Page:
34 Which sounded like a cannon in a rault,] The old quarto reads clamour, which is indoubtedly right, i, e. a clamour of tongues, which, as he says, could not be distinguished. This was a pertinent similitude: the other absurd, and neither agrees with what is predicated of it, nor with what it is intended to illustrate.

55 Methinks, a woman, &c.] In this speech there is
much and important variation in the quarto :
Prince. And if there be (as God forbid there

'Mongst us a timorous or fearful man,
Let him depart before the battles join;
Lest he in time of need entice another,
And so withdraw the soldiers' hearts irom us.
I will not stand aloof, and bid you fight,
But with my sword press in the thickest throngs,
And single Edward from his strongest guard,
And hand to hand enforce him for to yield,
Or leave my body, as witness of my thoughts.



-you have rid this sweet young prince.] The



condition of this warlike queen would move compassion, could it be forgotten that she gave York, to wipe his eyes in his captivity, a handkerchief stained with his young child's blood.

37 [That scene of death hath Roscius now to act ?] Roscius was certainly put for Richard by some simple conceited player, who had heard of Roscius and of Rome; but did not know that he was an actor in comedy, not in tragedy.

WARBURTON. Shakspeare had occasion to compare Richard to some player about to represent a scene of murder, and took the first or only name of antiquity that occurred to him, without being very scrupulous about its propriety.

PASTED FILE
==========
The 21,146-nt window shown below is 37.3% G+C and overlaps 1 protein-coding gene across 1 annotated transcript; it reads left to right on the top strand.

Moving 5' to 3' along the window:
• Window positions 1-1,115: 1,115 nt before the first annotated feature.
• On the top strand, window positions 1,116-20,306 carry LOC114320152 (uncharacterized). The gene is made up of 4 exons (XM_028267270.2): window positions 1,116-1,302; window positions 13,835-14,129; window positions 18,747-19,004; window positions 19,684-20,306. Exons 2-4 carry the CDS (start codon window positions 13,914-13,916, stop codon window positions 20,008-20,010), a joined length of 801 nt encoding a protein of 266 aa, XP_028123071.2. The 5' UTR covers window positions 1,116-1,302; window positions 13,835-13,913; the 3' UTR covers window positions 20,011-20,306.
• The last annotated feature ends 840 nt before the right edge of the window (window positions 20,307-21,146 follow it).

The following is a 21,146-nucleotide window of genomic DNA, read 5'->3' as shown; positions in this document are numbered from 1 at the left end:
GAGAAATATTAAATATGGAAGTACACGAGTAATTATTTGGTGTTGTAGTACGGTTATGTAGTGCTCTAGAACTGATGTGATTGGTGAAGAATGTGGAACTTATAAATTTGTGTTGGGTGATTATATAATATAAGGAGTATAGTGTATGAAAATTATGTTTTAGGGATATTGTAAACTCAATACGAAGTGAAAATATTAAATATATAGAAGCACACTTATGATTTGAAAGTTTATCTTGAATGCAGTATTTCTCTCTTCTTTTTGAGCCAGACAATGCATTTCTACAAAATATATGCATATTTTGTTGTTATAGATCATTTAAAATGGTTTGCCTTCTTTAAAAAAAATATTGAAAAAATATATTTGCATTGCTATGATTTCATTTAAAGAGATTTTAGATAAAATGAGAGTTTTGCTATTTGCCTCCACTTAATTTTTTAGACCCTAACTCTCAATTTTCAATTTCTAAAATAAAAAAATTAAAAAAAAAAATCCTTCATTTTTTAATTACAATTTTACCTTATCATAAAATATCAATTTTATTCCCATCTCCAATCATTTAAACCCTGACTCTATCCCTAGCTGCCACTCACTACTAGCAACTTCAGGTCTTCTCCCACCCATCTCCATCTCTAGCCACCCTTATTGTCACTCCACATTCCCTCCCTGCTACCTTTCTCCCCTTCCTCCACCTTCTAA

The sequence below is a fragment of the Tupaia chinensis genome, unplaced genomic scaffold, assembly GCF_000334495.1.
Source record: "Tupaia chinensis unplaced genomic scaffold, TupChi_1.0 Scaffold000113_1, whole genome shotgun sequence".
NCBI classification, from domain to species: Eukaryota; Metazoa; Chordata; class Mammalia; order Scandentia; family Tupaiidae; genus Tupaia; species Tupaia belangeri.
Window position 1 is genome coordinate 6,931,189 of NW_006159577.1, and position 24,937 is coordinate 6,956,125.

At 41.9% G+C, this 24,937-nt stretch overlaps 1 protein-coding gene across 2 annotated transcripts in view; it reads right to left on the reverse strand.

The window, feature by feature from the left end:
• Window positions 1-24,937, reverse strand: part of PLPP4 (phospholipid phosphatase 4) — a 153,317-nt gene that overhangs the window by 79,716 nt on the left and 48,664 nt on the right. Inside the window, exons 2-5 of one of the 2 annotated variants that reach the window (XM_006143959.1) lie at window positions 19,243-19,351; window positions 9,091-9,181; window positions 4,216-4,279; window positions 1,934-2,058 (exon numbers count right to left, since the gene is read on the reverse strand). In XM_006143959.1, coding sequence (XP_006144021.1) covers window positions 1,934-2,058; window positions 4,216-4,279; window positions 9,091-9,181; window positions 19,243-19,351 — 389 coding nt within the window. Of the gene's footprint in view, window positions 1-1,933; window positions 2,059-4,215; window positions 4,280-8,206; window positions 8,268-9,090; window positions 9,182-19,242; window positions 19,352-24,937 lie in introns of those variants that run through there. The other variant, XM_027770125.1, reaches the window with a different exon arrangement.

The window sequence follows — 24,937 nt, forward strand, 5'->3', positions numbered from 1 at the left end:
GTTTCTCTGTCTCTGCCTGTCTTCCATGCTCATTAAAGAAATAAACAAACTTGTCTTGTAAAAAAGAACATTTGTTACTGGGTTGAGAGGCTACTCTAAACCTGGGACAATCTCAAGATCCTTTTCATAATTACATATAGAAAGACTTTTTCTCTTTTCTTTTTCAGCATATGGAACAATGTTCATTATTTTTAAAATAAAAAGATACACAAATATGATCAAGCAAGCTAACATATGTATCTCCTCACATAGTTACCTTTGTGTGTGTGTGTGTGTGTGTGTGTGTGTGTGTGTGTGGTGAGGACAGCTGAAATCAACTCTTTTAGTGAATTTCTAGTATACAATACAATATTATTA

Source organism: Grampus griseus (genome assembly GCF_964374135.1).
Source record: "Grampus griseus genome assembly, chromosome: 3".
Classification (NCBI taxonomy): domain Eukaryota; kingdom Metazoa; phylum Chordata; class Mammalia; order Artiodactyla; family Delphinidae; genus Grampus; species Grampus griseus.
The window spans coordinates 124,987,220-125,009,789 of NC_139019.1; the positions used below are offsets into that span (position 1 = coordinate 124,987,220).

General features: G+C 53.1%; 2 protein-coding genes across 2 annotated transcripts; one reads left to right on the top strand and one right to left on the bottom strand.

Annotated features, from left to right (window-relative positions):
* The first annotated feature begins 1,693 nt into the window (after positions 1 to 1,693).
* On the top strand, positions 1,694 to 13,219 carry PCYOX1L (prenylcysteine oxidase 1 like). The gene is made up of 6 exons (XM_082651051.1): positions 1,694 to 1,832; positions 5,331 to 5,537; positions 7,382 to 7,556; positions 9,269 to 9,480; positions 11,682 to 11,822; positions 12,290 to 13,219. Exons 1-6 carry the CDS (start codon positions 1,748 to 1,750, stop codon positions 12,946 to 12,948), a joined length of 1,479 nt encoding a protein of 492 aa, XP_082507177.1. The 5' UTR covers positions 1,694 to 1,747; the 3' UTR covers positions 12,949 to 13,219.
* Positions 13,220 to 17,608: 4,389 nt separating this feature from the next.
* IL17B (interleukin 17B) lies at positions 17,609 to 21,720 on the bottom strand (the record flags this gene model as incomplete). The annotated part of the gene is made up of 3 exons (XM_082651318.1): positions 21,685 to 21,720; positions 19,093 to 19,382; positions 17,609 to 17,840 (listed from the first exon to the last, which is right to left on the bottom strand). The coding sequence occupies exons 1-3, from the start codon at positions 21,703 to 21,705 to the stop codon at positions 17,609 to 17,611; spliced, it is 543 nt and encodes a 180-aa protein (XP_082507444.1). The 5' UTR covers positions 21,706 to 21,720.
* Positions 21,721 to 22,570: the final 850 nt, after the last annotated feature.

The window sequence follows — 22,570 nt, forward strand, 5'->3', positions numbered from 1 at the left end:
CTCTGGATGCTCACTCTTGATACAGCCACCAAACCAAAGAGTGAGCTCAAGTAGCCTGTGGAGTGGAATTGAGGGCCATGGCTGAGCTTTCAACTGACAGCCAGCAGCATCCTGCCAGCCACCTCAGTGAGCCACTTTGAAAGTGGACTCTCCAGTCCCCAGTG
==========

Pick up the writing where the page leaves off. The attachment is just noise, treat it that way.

38 -peevish fool-) For silly fool.

39 The raven rook'd her-] To rook or ruck is a word that formerly signified to squat down. It is still in use both in Devonshire and in the north of England. 40 And if the rest be true which I have heard, Thou cam'st

-] Had our editors had but a grain of sagacity, or due diligence, there could have been no room for this absurd break, since they might have ventured to fill it up with certainty too. The old quarto would have led them part of the way :

Thou cam'st into the world And that the verse is to be completed in the manner I have given it, is incontestible ; for unless we suppose king Henry actually reproaches him with this his preposterous birth, how can Richard in his very next soliloquy say,

“ Indeed, 'tis true, that Henry told me of;
“ For I have often heard my mother say,
“I came into the world with my legs for-

ward." I can easily see, that this blank was eaused by the nicety of the players, to suppress an indecent idea. But, with submission, this was making but half a cure, unless they had expunged the repetition of it out of Richard's speech too.

THEO BALD. 41 Work thou the way, -and thou shalt erecute.] I believe we should read :

- and this shall erecute. Richard laying his hand on his forehead says:

Il'urk thou the wall then bringing down his hand, and beholding it,

-and this shall exrcute, Though that may stand, the arm being included in the shoulder,